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USS Sakatonchee (AOG-19)
Career (US)
Ordered: as T1-M-A2 tanker hull, MC hull 901
Laid down: 13 August 1942
Launched: 22 May 1943
Acquired: 15 January 1944
Commissioned: 17 January 1944
Decommissioned: 29 March 1946
Struck: 1 May 1946
Fate: scrapped in 1964
General characteristics
Displacement: 846 tons(lt) 2,270 tons(fl)
Length: 220 ft 6 in
Beam: 37 ft
Draught: 17 ft
Propulsion: Diesel direct drive, single screw, 720 hp
Speed: 10 knots (19 km/h)
Capacity: 1,228 long tons deadweight (DWT)
Complement: 62
Armament: one single 3"/50 dual purpose gun mount, two 40 mm guns, three single 20 mm gun mounts

USS Sakatonchee (AOG-19) was a Mettawee-class gasoline tanker acquired by the U.S. Navy for the dangerous task of transporting gasoline to warships in the fleet, and to remote Navy stations. Sakatonchee, MC hull 901, was laid down on 13 August 1942 by East Coast Shipyards, Inc., Bayonne, New Jersey; launched on 22 May 1943; sponsored by Miss Mary Abate; acquired by the Navy from the Maritime Commission on 15 January 1944; and commissioned on 17 January 1944, Lt. Frederick C. Steinmetz in command.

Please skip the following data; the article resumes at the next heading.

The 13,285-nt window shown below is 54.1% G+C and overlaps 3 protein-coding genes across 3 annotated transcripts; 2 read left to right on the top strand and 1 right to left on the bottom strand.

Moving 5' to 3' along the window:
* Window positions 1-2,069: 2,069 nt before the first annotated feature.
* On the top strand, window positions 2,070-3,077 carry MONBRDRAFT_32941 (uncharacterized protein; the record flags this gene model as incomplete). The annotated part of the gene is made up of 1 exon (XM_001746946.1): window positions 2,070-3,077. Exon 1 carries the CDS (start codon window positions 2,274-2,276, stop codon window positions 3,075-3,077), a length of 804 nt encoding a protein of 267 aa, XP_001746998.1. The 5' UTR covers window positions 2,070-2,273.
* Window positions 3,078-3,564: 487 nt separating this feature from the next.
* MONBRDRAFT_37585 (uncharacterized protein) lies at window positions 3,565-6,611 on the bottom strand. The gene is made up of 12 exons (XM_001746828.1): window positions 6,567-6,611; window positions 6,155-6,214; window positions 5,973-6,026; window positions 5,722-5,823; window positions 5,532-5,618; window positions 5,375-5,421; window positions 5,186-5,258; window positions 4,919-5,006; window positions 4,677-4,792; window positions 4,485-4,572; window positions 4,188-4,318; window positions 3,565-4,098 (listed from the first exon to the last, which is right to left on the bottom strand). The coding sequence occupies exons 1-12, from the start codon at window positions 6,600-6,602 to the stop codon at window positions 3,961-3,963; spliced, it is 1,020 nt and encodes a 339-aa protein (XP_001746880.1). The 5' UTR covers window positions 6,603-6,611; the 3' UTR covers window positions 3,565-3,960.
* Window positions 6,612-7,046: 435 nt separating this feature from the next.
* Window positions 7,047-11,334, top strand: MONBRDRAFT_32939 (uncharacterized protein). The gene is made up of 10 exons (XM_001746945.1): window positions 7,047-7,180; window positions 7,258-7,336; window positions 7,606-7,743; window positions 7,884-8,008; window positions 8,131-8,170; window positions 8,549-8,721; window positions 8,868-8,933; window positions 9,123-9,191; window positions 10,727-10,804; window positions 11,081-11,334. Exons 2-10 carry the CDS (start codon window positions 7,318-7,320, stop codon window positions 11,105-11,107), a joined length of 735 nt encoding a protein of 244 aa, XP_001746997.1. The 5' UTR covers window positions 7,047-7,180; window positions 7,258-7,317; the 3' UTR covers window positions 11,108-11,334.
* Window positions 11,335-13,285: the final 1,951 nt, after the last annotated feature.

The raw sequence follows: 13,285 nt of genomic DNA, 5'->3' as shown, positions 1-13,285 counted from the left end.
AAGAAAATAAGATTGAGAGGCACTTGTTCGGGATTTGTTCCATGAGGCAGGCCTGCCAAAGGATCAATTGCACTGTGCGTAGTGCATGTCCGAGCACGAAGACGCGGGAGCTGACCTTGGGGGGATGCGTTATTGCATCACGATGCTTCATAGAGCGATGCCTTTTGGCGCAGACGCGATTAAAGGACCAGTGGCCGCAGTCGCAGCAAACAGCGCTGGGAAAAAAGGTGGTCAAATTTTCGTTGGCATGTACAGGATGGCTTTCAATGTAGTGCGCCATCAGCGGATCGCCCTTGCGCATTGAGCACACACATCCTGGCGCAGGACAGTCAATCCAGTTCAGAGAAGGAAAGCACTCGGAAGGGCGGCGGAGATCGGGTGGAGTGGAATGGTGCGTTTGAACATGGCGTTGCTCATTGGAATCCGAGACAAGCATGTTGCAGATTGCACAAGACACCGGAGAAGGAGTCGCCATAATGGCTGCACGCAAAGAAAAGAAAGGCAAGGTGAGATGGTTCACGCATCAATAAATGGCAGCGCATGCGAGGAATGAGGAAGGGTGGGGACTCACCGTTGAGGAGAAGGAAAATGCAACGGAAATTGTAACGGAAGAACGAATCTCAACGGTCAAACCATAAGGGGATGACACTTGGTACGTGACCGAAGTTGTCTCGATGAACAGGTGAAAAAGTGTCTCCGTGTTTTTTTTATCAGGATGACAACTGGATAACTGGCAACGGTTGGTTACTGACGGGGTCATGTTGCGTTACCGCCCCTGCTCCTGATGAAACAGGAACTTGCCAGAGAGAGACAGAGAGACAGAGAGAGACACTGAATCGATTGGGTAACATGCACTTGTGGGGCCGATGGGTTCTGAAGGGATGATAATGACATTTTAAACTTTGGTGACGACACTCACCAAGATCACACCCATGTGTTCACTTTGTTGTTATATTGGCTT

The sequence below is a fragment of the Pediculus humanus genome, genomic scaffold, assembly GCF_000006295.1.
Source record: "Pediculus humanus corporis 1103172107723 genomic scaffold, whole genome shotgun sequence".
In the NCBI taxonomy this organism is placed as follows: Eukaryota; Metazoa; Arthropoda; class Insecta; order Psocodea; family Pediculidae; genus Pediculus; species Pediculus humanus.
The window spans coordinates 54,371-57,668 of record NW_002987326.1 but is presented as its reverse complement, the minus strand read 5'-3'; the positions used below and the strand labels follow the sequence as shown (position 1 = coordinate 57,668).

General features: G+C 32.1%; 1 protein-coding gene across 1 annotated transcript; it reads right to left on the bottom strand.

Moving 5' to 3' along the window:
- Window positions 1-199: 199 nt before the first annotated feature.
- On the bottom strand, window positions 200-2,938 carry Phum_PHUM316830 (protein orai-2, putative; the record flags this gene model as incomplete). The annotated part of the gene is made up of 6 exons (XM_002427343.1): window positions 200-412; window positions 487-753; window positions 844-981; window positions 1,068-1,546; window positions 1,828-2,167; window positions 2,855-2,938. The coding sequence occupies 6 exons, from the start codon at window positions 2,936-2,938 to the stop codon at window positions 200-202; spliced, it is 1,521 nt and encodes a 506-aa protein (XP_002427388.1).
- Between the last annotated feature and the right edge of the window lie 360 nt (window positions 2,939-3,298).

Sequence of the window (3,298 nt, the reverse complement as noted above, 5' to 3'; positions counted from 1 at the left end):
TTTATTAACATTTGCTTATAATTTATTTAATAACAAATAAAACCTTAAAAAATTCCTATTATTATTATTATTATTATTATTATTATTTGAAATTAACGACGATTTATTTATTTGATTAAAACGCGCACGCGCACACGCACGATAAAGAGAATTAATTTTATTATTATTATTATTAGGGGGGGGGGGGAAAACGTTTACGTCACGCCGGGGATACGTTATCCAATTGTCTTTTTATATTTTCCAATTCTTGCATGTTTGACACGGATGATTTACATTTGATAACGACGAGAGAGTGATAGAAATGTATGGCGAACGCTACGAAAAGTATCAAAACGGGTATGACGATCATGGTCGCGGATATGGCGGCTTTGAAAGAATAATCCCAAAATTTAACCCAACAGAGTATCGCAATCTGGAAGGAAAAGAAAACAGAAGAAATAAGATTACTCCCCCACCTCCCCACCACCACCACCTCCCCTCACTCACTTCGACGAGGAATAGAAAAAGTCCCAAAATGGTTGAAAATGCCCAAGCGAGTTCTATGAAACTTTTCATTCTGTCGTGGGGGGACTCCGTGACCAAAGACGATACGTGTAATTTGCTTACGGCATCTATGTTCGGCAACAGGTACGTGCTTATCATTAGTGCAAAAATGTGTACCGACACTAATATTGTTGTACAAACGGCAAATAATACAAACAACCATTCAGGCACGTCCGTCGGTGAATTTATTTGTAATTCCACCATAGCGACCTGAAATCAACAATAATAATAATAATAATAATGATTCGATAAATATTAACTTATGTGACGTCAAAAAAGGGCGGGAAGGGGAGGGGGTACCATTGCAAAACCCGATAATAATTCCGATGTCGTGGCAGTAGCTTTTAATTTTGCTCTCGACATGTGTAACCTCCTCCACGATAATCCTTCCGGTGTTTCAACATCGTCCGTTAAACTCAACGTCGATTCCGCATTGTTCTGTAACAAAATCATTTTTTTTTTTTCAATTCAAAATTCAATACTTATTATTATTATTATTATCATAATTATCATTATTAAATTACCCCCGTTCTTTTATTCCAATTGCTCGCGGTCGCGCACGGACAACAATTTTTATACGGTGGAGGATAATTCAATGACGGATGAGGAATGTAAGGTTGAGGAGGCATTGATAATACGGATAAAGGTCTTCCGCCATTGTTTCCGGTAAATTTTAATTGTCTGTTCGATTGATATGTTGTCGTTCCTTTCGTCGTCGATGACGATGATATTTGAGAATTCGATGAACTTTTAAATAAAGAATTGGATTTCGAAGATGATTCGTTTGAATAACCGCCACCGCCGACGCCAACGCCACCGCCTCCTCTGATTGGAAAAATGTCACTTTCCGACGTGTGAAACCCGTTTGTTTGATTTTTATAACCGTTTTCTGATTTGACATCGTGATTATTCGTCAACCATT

World War II service

Following shakedown off the U.S. East Coast, Sakatonchee steamed via Aruba and the Panama Canal to Milne Bay, New Guinea, arriving on 26 May 1944. She supplied petroleum products to forward bases in western New Guinea, such as those at Biak and Noemfoor islands. Her operations supported the campaign at Palawan, Philippine Islands, where the Allies landed on 28 February 1945, and at Balikpapan, Borneo, where the Allies landed on 1 July.

Post-war decommissioning

In January 1946, she arrived in San Francisco, California. Decommissioned on 29 March, she was struck from the Navy list on 1 May, transferred to the Maritime Commission on 1 July, and scrapped in 1964.

Military awards and honors

Sakatonchee received three battle stars for World War II service. Her crew was eligible for the following:


This article incorporates text from the public domain Dictionary of American Naval Fighting Ships.

External links

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